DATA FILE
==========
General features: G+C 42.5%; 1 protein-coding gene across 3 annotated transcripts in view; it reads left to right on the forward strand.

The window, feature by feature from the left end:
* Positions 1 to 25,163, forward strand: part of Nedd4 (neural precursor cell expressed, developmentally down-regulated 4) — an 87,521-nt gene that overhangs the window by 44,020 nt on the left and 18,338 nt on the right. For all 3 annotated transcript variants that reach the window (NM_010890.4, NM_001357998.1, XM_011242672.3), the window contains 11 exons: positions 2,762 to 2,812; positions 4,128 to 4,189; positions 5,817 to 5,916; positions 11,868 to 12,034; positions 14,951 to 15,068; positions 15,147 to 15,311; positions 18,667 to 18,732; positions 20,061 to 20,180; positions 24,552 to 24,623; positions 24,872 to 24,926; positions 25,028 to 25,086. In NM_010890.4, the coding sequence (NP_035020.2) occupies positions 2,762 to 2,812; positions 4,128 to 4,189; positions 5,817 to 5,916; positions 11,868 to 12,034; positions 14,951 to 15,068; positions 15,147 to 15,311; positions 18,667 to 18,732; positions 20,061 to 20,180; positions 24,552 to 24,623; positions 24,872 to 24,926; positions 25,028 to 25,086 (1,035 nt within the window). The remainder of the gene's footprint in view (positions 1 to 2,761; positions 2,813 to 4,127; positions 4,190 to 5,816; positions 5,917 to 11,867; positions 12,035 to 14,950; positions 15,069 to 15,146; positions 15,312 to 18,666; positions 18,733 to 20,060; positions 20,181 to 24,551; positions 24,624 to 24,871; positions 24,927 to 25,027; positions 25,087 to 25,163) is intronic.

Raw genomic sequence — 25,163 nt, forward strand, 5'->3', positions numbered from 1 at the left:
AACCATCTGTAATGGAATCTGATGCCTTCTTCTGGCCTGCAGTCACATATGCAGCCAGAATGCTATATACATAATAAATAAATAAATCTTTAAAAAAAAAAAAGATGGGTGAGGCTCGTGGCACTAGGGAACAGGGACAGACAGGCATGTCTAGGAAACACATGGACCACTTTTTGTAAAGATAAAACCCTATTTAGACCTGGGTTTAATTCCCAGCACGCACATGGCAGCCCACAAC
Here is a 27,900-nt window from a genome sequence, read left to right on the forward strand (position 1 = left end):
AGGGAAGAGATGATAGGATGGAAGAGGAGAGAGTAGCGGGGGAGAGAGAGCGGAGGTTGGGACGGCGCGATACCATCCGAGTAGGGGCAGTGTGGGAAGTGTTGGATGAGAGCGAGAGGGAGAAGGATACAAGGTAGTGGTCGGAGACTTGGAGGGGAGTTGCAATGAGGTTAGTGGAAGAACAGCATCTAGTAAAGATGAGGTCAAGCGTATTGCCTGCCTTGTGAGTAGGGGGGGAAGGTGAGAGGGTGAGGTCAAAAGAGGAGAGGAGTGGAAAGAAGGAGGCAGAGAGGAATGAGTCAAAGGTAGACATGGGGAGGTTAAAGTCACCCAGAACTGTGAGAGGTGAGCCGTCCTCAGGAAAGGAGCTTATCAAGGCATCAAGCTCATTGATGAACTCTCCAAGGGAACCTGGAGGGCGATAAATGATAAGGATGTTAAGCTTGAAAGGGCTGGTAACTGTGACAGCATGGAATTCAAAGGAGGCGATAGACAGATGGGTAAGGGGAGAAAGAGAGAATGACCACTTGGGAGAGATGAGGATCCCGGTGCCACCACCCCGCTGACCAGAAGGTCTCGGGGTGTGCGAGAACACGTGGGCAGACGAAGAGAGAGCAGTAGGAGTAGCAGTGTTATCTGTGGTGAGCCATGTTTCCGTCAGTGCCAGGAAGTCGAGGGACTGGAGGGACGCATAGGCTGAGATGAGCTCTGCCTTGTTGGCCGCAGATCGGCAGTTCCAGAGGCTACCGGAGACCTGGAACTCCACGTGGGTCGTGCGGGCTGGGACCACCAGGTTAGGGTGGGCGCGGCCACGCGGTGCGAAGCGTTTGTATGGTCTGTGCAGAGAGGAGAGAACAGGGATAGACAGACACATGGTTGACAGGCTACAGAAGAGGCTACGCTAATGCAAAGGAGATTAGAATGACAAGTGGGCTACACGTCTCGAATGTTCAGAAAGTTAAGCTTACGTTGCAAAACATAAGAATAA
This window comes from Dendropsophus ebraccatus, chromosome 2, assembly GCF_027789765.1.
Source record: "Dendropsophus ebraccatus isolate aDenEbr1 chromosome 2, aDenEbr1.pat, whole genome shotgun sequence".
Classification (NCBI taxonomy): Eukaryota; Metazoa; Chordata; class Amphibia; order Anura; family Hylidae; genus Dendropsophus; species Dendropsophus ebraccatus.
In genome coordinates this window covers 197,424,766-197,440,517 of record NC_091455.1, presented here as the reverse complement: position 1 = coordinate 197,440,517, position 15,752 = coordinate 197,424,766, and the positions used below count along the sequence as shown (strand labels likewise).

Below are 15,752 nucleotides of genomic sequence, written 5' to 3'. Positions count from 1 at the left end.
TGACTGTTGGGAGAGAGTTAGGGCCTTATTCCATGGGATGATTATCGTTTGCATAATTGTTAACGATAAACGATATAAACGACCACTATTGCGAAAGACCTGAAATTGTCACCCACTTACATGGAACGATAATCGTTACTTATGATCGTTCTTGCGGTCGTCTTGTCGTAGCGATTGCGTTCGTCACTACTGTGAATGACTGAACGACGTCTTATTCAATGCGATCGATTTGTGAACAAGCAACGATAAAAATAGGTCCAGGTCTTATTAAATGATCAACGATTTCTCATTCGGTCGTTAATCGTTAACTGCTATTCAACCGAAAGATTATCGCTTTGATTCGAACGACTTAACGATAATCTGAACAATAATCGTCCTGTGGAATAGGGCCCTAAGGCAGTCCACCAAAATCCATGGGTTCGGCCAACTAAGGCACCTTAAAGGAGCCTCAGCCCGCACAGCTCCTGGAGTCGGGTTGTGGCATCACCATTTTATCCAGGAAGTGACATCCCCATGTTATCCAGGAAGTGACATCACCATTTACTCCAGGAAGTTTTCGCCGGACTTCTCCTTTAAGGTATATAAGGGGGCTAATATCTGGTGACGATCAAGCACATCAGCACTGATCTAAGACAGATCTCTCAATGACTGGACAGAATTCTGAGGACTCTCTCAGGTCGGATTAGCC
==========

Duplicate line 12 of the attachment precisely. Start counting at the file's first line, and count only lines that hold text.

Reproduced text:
Below are 15,752 nucleotides of genomic sequence, written 5' to 3'. Positions count from 1 at the left end.